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Into the Cauldron!

by Rick Lewis

“Politics. noun. From the Greek poly meaning ‘many’ and ticks meaning ‘blood-sucking insects’.”
Fake dictionary definition, seen on greetings card.

“Would it not in that case be simpler
for the government
To dissolve the people
And elect another?”
From Bertolt Brecht’s poem ‘The Solution’.

I could have easily filled this whole page with more or less witty quotes like the above, all saying essentially the same thing: that you cannot trust politicians and you cannot trust the political process. Increasingly, we’ve come to see politicians as masters of the dark arts, as wizards and warlocks conniving in their covens, stirring trouble for their own ends and expecting us to swallow their vile brew. The good news is that the articles in our political philosophy issue have nothing to say about elections or about any of the individuals and parties pleading pathetically for your favour. Apart, that is, from Peter Adamson’s ‘Philosophy Then’ column, in which he considers whether Machiavelli would have approved of Donald Trump.

Instead, our contributors put forward some philosophical arguments about five contentious political topics: free speech, migration, the global warming debate, the limits of liberalism, and the ethics of discrimination.

Our first article asks if the burqa should be banned by liberal states. You might say it doesn’t matter what clothes people wear, but it makes some people hot under the collar and also enables us to examine a question with far wider applications: what are the proper limits of personal freedom and social regulation in a liberal democracy?

Discrimination on all sorts of dubious grounds was once nearly universal; now it is seen as an evil to guard against. We realise that it doesn’t merely disadvantage people materially but can undermine their self-worth and their very sense of who they are. Frederik Kaufman examines what discrimination is and if there are any circumstances in which it is ever justified.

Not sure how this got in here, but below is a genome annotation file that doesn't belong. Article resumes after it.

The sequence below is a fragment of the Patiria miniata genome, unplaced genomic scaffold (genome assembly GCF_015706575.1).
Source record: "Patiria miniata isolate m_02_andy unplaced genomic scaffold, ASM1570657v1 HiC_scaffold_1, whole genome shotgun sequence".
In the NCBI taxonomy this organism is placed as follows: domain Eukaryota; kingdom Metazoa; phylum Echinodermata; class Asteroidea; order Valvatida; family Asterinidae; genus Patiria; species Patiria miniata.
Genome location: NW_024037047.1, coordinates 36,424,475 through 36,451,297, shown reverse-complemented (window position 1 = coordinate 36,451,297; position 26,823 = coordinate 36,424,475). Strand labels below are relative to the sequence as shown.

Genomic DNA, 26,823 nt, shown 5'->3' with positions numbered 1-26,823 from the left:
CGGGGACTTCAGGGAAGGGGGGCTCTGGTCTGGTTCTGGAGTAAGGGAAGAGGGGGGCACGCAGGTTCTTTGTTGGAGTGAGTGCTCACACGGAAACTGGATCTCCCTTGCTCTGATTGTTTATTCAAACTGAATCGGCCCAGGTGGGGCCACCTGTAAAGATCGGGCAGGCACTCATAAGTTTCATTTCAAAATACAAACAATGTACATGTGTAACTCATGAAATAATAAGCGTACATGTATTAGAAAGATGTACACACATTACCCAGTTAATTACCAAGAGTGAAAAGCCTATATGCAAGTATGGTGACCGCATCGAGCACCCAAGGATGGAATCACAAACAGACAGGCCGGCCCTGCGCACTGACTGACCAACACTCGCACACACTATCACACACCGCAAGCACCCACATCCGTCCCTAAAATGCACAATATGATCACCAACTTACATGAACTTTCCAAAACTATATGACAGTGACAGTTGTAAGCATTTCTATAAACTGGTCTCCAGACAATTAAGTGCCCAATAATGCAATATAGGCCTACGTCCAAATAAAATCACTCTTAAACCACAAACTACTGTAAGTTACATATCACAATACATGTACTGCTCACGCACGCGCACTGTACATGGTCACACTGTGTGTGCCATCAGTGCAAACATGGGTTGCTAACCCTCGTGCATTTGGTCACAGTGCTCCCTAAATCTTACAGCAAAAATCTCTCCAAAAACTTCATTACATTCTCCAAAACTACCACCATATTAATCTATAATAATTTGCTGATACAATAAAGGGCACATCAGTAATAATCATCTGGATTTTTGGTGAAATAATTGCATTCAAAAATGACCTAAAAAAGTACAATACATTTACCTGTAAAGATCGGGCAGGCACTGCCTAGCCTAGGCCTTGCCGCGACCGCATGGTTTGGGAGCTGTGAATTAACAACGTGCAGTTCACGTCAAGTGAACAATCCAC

Our article on free speech is by a philosophy professor who was recently at the heart of a nationwide row in Germany over free expression in universities. The debate about free speech and its limits is crucial because without free speech, progress of many kinds is impossible. Free speech is a fundamental right, some have argued, because speech itself is such a basic human activity that restricting it is like restricting access to oxygen. These days most of us are strongly in favour of free speech – for people who think like us!

Global warming is a problem which, unless tackled now, really might be the end of the world. Is it true that, as Wendy Lynne Lee argues, denying human responsibility for global warming is fundamentally linked to a capitalist worldview?

Finally, the debate over migration – made acute by the Syrian refugee crisis – has helped to drive political upheavals in the USA, South Africa and numerous parts of Europe. What is the right way to respond?

Many of these five issues interact with each other and with further factors. Put them all into the seething cauldron of current politics, stir briskly and the result is a heady, pungent witches’ brew. Welcome to the modern world.

You may have noticed that politics can be frustrating. You might feel you’ve had enough of it for the time being. A point often made about philosophy is that philosophical problems often confront us all in our daily lives; they are unavoidable and the only question is whether we tackle them badly or well. You could say exactly the same about politics. Sometimes choices have to be made, and even refusing to make a choice is itself a choice. If you are part of the electorate in a democracy then you are in power all the time and no election can remove you. I’m afraid that means you are always on duty! How lucky that we are able to elect representatives to do some of the worrying for us. Maybe they are useful after all.

Can philosophy help? It seems to me that it can’t usually provide definitive answers to political questions, because political choices are about both facts and values. Facts are checkable and are the same for everyone, though they may be difficult to obtain. Values, though, differ and your personal values will help determine your personal political choices. Still, political philosophy can map out the decision-space and clarify the options.

Philosophy also promotes some good habits which can help when participating in political discussions. In arguing against a position you should not rely on attacking the integrity, competence, personal morality or sanity of the holders of that position; nor should you argue against the weakest, most flawed version of the position that you can find. You should argue against the strongest version you can find. You should even try to help your opponents to formulate an even better version of their argument and then argue against it. This way, if you win the argument anyway, your victory will be all the more glorious. And if you end up being convinced by the argument that you were opposing, well that is good too.

So here are five interesting arguments from political philosophers. We don’t necessarily agree with them all. If for some odd reason you want to know the political opinions of the Philosophy Now editorial team, you’ll just have to buy us a beer.

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